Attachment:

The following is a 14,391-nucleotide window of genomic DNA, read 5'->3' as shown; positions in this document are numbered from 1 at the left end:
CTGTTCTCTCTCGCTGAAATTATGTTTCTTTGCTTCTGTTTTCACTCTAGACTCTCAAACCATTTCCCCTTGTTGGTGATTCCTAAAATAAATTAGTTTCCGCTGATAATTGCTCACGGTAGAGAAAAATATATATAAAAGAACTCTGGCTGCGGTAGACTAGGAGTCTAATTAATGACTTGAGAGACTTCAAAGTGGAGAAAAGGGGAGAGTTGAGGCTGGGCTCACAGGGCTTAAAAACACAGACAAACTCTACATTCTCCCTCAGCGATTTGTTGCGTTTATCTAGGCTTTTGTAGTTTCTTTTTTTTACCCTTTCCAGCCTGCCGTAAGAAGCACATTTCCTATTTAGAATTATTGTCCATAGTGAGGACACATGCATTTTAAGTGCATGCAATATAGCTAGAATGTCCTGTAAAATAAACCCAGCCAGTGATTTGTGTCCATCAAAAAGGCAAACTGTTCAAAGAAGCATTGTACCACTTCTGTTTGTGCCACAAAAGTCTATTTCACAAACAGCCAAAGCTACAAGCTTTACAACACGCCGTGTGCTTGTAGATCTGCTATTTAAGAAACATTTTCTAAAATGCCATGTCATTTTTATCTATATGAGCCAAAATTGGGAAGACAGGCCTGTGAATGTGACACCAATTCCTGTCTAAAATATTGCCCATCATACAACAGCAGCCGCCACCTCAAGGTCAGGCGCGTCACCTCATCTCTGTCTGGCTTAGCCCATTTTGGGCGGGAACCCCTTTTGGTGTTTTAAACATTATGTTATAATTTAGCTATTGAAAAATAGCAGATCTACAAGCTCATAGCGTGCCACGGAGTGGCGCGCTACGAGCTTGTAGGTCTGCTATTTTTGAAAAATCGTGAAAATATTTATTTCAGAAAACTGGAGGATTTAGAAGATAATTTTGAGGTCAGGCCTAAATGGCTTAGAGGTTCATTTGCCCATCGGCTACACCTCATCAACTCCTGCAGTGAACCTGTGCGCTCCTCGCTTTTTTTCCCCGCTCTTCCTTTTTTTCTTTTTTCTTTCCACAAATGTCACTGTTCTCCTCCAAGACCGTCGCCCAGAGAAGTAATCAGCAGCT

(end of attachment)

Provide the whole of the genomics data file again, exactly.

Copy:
The following is a 14,391-nucleotide window of genomic DNA, read 5'->3' as shown; positions in this document are numbered from 1 at the left end:
CTGTTCTCTCTCGCTGAAATTATGTTTCTTTGCTTCTGTTTTCACTCTAGACTCTCAAACCATTTCCCCTTGTTGGTGATTCCTAAAATAAATTAGTTTCCGCTGATAATTGCTCACGGTAGAGAAAAATATATATAAAAGAACTCTGGCTGCGGTAGACTAGGAGTCTAATTAATGACTTGAGAGACTTCAAAGTGGAGAAAAGGGGAGAGTTGAGGCTGGGCTCACAGGGCTTAAAAACACAGACAAACTCTACATTCTCCCTCAGCGATTTGTTGCGTTTATCTAGGCTTTTGTAGTTTCTTTTTTTTACCCTTTCCAGCCTGCCGTAAGAAGCACATTTCCTATTTAGAATTATTGTCCATAGTGAGGACACATGCATTTTAAGTGCATGCAATATAGCTAGAATGTCCTGTAAAATAAACCCAGCCAGTGATTTGTGTCCATCAAAAAGGCAAACTGTTCAAAGAAGCATTGTACCACTTCTGTTTGTGCCACAAAAGTCTATTTCACAAACAGCCAAAGCTACAAGCTTTACAACACGCCGTGTGCTTGTAGATCTGCTATTTAAGAAACATTTTCTAAAATGCCATGTCATTTTTATCTATATGAGCCAAAATTGGGAAGACAGGCCTGTGAATGTGACACCAATTCCTGTCTAAAATATTGCCCATCATACAACAGCAGCCGCCACCTCAAGGTCAGGCGCGTCACCTCATCTCTGTCTGGCTTAGCCCATTTTGGGCGGGAACCCCTTTTGGTGTTTTAAACATTATGTTATAATTTAGCTATTGAAAAATAGCAGATCTACAAGCTCATAGCGTGCCACGGAGTGGCGCGCTACGAGCTTGTAGGTCTGCTATTTTTGAAAAATCGTGAAAATATTTATTTCAGAAAACTGGAGGATTTAGAAGATAATTTTGAGGTCAGGCCTAAATGGCTTAGAGGTTCATTTGCCCATCGGCTACACCTCATCAACTCCTGCAGTGAACCTGTGCGCTCCTCGCTTTTTTTCCCCGCTCTTCCTTTTTTTCTTTTTTCTTTCCACAAATGTCACTGTTCTCCTCCAAGACCGTCGCCCAGAGAAGTAATCAGCAGCT